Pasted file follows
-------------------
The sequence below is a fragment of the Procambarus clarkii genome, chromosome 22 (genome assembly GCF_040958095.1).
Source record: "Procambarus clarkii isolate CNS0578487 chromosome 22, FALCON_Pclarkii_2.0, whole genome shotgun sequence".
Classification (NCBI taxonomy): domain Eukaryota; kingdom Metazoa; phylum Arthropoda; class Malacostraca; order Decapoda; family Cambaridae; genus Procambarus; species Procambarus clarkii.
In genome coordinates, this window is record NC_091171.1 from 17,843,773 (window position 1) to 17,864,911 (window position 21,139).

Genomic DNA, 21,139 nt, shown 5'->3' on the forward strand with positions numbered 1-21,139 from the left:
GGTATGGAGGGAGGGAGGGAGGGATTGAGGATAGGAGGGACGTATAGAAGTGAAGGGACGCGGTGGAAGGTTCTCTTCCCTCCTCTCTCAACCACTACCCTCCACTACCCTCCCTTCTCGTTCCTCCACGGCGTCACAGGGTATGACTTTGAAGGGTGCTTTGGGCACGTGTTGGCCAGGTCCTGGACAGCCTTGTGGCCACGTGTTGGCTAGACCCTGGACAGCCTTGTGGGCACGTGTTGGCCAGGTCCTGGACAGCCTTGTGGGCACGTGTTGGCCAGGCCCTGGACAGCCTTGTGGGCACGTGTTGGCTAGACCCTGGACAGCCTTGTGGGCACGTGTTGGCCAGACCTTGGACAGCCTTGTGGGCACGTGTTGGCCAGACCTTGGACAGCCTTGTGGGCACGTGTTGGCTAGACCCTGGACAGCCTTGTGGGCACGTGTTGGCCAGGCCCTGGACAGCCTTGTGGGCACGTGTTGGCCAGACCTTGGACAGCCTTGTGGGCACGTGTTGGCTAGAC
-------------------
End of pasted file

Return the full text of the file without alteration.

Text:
The sequence below is a fragment of the Procambarus clarkii genome, chromosome 22 (genome assembly GCF_040958095.1).
Source record: "Procambarus clarkii isolate CNS0578487 chromosome 22, FALCON_Pclarkii_2.0, whole genome shotgun sequence".
Classification (NCBI taxonomy): domain Eukaryota; kingdom Metazoa; phylum Arthropoda; class Malacostraca; order Decapoda; family Cambaridae; genus Procambarus; species Procambarus clarkii.
In genome coordinates, this window is record NC_091171.1 from 17,843,773 (window position 1) to 17,864,911 (window position 21,139).

Genomic DNA, 21,139 nt, shown 5'->3' on the forward strand with positions numbered 1-21,139 from the left:
GGTATGGAGGGAGGGAGGGAGGGATTGAGGATAGGAGGGACGTATAGAAGTGAAGGGACGCGGTGGAAGGTTCTCTTCCCTCCTCTCTCAACCACTACCCTCCACTACCCTCCCTTCTCGTTCCTCCACGGCGTCACAGGGTATGACTTTGAAGGGTGCTTTGGGCACGTGTTGGCCAGGTCCTGGACAGCCTTGTGGCCACGTGTTGGCTAGACCCTGGACAGCCTTGTGGGCACGTGTTGGCCAGGTCCTGGACAGCCTTGTGGGCACGTGTTGGCCAGGCCCTGGACAGCCTTGTGGGCACGTGTTGGCTAGACCCTGGACAGCCTTGTGGGCACGTGTTGGCCAGACCTTGGACAGCCTTGTGGGCACGTGTTGGCCAGACCTTGGACAGCCTTGTGGGCACGTGTTGGCTAGACCCTGGACAGCCTTGTGGGCACGTGTTGGCCAGGCCCTGGACAGCCTTGTGGGCACGTGTTGGCCAGACCTTGGACAGCCTTGTGGGCACGTGTTGGCTAGAC